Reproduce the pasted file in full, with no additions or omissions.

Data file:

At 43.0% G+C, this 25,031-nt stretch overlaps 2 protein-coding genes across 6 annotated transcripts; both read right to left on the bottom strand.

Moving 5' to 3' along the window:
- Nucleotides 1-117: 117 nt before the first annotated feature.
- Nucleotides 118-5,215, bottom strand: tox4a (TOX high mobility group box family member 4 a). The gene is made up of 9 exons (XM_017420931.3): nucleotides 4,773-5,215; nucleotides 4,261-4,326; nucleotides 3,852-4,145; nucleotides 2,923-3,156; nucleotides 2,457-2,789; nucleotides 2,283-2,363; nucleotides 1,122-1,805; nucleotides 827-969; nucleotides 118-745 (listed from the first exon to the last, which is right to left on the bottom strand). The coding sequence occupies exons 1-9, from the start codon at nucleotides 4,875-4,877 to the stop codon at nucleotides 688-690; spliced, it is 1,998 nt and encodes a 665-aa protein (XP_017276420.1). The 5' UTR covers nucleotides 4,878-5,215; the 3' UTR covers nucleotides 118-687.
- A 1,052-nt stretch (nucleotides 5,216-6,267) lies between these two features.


At 43.0% G+C, this 25,031-nt stretch overlaps 2 protein-coding genes across 6 annotated transcripts; both read right to left on the bottom strand.

Moving 5' to 3' along the window:
- Nucleotides 1-117: 117 nt before the first annotated feature.
- Nucleotides 118-5,215, bottom strand: tox4a (TOX high mobility group box family member 4 a). The gene is made up of 9 exons (XM_017420931.3): nucleotides 4,773-5,215; nucleotides 4,261-4,326; nucleotides 3,852-4,145; nucleotides 2,923-3,156; nucleotides 2,457-2,789; nucleotides 2,283-2,363; nucleotides 1,122-1,805; nucleotides 827-969; nucleotides 118-745 (listed from the first exon to the last, which is right to left on the bottom strand). The coding sequence occupies exons 1-9, from the start codon at nucleotides 4,875-4,877 to the stop codon at nucleotides 688-690; spliced, it is 1,998 nt and encodes a 665-aa protein (XP_017276420.1). The 5' UTR covers nucleotides 4,878-5,215; the 3' UTR covers nucleotides 118-687.
- A 1,052-nt stretch (nucleotides 5,216-6,267) lies between these two features.